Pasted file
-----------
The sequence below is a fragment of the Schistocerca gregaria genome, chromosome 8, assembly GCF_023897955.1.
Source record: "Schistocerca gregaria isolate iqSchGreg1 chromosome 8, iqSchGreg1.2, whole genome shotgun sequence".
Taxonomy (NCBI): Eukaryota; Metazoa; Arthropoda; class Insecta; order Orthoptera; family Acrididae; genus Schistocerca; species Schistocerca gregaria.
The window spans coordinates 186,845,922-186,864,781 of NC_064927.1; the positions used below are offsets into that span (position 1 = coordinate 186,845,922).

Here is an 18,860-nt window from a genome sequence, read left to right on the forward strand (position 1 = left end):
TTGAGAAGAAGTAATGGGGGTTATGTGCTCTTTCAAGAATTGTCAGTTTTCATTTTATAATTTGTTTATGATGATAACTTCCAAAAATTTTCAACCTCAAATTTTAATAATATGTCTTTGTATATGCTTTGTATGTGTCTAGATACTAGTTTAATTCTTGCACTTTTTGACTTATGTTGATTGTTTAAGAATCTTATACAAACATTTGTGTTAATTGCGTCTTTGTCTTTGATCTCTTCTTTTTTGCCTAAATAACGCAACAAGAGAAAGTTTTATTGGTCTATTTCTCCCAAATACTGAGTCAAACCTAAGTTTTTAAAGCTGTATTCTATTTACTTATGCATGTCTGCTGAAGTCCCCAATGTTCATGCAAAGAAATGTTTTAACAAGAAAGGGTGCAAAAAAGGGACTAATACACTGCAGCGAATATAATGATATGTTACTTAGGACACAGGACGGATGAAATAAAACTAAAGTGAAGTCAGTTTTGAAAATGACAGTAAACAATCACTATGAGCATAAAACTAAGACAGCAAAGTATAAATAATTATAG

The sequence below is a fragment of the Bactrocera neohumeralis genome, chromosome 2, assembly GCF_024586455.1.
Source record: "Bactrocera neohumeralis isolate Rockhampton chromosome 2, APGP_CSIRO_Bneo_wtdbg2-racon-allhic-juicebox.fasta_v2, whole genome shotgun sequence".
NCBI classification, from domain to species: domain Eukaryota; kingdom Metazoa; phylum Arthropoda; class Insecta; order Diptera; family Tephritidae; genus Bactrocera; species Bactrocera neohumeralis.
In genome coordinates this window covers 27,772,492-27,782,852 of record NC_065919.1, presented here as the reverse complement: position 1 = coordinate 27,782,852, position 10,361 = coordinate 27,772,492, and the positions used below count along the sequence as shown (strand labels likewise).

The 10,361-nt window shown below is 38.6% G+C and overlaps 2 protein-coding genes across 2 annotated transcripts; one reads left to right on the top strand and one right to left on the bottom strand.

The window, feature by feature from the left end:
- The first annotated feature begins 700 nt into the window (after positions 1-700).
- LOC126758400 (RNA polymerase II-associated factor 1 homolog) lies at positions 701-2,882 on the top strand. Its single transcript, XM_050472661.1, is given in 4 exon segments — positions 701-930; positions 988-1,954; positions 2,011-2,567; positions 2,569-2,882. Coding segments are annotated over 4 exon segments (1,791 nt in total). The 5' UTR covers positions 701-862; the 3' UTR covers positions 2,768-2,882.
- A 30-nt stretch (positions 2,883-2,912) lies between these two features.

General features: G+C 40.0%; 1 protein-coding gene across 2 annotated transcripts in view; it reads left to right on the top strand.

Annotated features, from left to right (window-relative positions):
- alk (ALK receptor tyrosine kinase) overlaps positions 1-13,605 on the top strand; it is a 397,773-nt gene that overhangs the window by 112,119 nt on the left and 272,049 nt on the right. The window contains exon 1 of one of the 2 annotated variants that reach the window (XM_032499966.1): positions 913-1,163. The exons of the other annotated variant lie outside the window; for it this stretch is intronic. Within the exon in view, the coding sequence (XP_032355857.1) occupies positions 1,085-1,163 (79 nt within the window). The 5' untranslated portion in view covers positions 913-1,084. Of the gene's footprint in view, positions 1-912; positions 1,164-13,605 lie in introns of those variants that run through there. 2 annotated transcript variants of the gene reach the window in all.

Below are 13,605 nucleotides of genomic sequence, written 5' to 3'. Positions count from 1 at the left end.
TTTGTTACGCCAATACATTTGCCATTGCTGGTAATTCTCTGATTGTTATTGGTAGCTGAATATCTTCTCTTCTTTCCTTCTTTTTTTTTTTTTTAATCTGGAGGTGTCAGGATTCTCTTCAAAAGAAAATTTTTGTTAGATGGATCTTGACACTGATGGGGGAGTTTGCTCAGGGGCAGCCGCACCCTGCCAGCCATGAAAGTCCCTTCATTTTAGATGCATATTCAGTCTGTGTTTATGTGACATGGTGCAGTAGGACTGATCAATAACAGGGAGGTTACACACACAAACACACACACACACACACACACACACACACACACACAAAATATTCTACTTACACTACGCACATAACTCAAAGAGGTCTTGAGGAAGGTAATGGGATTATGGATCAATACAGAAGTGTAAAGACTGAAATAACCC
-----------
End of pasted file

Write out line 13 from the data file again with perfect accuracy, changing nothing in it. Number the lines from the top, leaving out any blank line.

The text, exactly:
- The first annotated feature begins 700 nt into the window (after positions 1-700).